The Banner-Press: Caring for the Vulnerable During Global Pandemic

May 11, 2021

For a while there it felt as though we were trying to get our sea legs in the midst of a Tsunami. The whole world was navigating unchartered waters and when a life raft was tossed out, it was frequently pulled back and another, slightly different one floated our way. Regulations, policies and guidelines on how skilled nursing communities must operate under COVID-19 came down from the Centers for Disease and Prevention Control (CDC) and the Texas State Health and Human Services Commission (HHSC) and changed daily – sometimes in minutes. We had to re-educate, retrain and modify communications to our team members. It’s understandable – these conditions were unprecedented – but it was challenging and created a lingering sense of uncertainty.

This was the year of the Coronavirus.

I started as the executive director of operations at a long term care community last year in July. It was a responsibility I wanted but nevertheless was daunting as uncertainty, societal chaos, illness and grief surrounded everyone – an unwanted commonality.

Following protocols became an obsession. We disinfected, we tested, we quarantined, we communicated to anxious family members, we cared for and comforted our residents. And we comforted each other. We operated at DEF CON 1 for months on end and it didn’t end as the New Year came upon us. In fact, as bad as 2020 was, 2021 brought unexpected setbacks. Up to that time, our community had minimal positives among our residents and team members.

Then we got hit.

The relentlessly severe winter storm pressed down on Texas causing power outages, busted pipes and arctic temperatures delivering a cruel irony to us: the universe is not yet done with you.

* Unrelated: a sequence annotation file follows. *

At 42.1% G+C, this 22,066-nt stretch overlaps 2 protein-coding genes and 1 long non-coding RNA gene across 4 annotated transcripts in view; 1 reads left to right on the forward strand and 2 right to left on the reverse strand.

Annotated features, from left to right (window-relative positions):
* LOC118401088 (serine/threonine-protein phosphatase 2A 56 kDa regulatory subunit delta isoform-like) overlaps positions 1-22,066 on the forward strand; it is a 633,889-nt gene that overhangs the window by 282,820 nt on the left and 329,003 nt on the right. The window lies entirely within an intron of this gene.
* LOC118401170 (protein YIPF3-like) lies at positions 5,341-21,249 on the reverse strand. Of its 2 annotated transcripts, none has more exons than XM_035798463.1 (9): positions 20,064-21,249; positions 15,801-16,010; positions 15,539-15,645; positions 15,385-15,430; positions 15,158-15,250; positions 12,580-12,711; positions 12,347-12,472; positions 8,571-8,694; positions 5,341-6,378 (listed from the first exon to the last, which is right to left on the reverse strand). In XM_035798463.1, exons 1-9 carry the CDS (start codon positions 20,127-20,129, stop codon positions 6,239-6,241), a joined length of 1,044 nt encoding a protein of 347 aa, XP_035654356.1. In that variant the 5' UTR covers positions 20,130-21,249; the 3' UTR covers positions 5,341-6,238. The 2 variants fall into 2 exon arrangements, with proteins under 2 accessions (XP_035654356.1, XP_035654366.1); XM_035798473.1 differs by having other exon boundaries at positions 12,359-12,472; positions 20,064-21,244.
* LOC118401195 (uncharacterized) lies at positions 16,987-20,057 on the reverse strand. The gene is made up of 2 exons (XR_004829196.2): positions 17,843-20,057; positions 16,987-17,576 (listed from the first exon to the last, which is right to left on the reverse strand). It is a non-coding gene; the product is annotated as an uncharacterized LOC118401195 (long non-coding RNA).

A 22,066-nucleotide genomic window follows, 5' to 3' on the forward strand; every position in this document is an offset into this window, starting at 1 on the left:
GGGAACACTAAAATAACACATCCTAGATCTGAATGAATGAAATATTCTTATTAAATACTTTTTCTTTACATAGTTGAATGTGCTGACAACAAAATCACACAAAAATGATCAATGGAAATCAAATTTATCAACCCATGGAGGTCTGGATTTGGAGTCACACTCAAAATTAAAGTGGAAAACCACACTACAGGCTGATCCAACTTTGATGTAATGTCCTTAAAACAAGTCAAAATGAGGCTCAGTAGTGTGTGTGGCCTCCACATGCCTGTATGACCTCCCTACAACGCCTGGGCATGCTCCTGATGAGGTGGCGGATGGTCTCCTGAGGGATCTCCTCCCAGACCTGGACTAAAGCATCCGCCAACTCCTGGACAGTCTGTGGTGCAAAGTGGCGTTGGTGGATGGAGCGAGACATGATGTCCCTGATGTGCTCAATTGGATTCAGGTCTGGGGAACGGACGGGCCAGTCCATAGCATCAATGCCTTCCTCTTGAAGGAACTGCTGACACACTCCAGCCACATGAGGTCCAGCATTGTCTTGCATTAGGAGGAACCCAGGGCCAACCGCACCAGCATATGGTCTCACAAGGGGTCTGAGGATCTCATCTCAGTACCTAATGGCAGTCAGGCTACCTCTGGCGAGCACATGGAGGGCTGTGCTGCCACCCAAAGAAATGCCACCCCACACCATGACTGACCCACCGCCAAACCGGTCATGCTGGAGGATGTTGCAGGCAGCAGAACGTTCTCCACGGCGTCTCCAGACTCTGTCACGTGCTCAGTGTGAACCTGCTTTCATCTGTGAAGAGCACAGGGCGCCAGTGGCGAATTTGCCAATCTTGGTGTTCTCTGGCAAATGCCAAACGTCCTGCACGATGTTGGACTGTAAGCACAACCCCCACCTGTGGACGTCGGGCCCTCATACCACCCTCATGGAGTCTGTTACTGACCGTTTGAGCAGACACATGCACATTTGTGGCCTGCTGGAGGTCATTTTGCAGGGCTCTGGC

We were in the course of offering our three-time vaccination clinics. The third one was scheduled during this weather Armageddon we were experiencing and we had to reschedule. And it was during that time, that we believe the virus came in and worked its pernicious spread throughout our skilled nursing community. After all those months of being relatively unscathed through sheer diligence and not a little luck – we had an outbreak of the virus that sent several residents to all-COVID care buildings and caught national media attention because some of those who contracted
the virus had been vaccinated once – but not yet received the second shot – and one team member had received both shots but not with enough time to build the antibody protection. Suddenly, we became the poster child for what the CDC had posted on its website for some time – those who are fully vaccinated often take up to two weeks to build and strengthen immunity and post script: nothing is 100 percent. We briefly became fascinating due to the fact we were transparent in our reporting and we corroborated what science tells us.

While the media attention was short-lived, it was distracting and the double-whammy of the storm and an outbreak was duly disturbing. We kept doing what we had from the outset – protecting our residents and protecting our team members.

National Skilled Nursing Care Week is here and while I always believe those who work in the service of seniors are extraordinary – after last year, that word takes on a whole new meaning.

As our Brenham community, the state of Texas and the world attempts to move into a new season that feels a little more like what we consider to be spring, I hope we embrace and honor those who have dedicated their lives to caring for the most vulnerable always and certainly during this frightening and precarious time.

This is not just a profession – it’s a calling. Let’s acknowledge that this year and embrace those individuals who have never given up.
Jeannie Dupree is the executive director of
operations for Focused Care at Brenham.


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